January 19, 2010, 5:01 am
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American International Group is exploring several ways to repay $26 million of the $45 million in bonuses that executives at its financial products unit pledged to return last year, including a plan to cut 2010 bonuses but pay them out early, according to press reports.
The plan being discussed is to make retention bonus payments to employees at the unit several weeks before they are scheduled in March if they agree to have it cut by up to 15 percent, Reuters reported, citing a source close to the matter.
By doing so, A.I.G. — which is obligated to pay out $195 million in retention bonuses in March to AIG Financial Products employees — would reportedly recoup the $26 million needed to cover the shortfall.
The news was first reported by The Wall Street Journal.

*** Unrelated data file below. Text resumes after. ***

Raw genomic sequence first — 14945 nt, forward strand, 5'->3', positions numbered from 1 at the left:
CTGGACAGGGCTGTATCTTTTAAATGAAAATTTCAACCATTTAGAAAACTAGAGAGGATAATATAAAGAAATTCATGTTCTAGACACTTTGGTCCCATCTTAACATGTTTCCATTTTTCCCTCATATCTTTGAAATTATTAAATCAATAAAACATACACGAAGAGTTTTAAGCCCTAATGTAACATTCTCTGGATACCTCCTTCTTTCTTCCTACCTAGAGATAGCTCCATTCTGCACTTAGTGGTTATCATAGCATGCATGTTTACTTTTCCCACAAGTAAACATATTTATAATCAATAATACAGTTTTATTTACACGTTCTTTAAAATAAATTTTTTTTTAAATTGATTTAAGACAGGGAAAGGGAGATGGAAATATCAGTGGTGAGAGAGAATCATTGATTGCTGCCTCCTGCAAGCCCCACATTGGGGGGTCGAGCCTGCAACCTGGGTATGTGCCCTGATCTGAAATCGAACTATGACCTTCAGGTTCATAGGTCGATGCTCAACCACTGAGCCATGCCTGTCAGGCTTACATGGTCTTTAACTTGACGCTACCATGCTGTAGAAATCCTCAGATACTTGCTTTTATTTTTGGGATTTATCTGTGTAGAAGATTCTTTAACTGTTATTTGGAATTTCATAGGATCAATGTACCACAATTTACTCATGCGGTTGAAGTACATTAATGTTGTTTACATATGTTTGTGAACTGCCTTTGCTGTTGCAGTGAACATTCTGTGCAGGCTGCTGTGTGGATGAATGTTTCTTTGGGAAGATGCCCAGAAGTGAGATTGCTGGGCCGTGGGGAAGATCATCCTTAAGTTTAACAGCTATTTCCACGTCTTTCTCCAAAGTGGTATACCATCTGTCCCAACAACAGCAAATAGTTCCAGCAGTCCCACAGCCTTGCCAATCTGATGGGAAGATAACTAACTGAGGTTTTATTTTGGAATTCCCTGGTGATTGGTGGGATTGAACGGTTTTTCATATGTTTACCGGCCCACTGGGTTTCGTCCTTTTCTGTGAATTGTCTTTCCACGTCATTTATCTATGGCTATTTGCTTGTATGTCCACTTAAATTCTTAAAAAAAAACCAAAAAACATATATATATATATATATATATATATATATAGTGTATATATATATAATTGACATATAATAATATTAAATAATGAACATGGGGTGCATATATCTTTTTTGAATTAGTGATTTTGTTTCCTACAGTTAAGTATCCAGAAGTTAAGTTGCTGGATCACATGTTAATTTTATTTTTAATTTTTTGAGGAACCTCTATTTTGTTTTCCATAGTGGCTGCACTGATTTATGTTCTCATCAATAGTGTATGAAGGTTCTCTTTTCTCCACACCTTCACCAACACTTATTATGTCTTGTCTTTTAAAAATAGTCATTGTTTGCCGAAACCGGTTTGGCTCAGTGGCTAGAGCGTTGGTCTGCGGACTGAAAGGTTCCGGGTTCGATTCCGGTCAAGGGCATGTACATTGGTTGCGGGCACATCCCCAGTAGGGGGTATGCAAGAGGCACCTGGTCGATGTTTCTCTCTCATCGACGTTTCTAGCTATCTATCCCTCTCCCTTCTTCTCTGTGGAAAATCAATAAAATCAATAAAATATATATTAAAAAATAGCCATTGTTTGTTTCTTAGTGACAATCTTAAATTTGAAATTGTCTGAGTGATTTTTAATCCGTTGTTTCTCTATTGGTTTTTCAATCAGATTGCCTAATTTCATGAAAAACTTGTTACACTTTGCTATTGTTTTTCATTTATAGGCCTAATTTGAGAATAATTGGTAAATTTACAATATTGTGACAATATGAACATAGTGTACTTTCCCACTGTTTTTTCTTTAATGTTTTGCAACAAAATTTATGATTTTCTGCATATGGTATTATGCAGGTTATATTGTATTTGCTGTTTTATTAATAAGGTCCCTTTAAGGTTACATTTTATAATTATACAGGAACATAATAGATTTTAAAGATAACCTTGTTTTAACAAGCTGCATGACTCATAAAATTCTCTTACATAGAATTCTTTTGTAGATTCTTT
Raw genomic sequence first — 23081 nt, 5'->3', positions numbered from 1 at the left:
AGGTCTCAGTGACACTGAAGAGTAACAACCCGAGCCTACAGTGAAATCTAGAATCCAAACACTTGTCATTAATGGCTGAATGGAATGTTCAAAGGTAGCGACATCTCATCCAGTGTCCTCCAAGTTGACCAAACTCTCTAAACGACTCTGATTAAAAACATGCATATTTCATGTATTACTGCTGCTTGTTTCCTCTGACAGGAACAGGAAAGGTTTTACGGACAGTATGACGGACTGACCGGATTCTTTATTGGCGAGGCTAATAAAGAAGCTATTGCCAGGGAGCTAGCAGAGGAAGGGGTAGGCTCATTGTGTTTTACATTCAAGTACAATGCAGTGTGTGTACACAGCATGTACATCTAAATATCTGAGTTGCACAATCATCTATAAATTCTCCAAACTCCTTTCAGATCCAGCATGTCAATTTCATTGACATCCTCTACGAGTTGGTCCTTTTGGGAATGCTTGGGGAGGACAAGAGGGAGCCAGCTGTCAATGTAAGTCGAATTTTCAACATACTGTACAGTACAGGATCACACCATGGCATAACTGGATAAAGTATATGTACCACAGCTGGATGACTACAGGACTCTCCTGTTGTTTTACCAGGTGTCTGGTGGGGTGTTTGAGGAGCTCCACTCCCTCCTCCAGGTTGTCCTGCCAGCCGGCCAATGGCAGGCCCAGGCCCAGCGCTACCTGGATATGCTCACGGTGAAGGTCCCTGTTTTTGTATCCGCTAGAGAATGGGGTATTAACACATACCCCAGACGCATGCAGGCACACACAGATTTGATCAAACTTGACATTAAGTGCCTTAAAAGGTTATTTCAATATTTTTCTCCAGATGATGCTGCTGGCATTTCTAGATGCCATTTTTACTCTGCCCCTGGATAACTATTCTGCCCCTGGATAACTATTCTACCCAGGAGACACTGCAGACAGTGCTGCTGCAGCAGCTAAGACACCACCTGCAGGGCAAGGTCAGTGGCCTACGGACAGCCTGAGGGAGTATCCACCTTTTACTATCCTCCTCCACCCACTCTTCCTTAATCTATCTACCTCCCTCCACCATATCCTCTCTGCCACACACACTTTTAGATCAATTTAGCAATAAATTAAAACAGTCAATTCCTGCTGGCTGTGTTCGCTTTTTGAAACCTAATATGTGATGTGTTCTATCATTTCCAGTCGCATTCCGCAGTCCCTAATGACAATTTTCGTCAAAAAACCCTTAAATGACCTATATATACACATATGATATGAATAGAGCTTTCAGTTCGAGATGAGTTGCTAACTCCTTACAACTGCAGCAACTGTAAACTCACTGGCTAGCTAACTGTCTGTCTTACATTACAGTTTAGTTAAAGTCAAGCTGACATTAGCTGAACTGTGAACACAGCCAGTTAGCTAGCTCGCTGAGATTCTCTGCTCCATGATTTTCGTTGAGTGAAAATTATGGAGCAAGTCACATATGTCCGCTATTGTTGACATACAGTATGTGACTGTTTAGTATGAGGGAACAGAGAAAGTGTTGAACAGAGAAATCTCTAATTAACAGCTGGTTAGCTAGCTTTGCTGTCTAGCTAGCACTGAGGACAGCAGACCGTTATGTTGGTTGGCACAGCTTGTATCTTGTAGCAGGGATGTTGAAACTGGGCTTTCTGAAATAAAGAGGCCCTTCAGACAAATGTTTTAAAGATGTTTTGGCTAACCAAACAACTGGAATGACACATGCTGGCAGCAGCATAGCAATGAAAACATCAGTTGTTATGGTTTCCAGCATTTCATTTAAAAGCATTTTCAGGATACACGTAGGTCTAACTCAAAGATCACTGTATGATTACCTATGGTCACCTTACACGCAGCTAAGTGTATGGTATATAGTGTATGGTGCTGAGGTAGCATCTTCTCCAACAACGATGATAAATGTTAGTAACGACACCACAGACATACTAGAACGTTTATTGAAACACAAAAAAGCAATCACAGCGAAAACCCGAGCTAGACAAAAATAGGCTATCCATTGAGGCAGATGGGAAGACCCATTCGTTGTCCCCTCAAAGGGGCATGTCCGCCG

Last year, some employees of AIG Financial Products said they would repay portions of their March 2009 bonuses after a public outcry at the size of these payments. But a government audit from late 2009 said only $19 million of the total $45 million pledged has been collected.
“We remain committed to meeting our commitments to return a portion of the retention payments,” an A.I.G. spokeswoman told Reuters.
The current proposal is reportedly designed to meet pay czar Kenneth Feinberg’s demand that the remainder of the $45 million paid out as bonuses last year be recouped.
Mr. Feinberg is the U.S. Treasury Department’s special master for compensation, hired to help sort out exorbitant pay at firms that received bailout dollars.
Bad bets on toxic mortgages and credit default swap contracts made by the AIG Financial Products unit led to the insurer’s near collapse and the subsequent United States bailout. AIG Financial Products is in the process of winding down its derivatives business.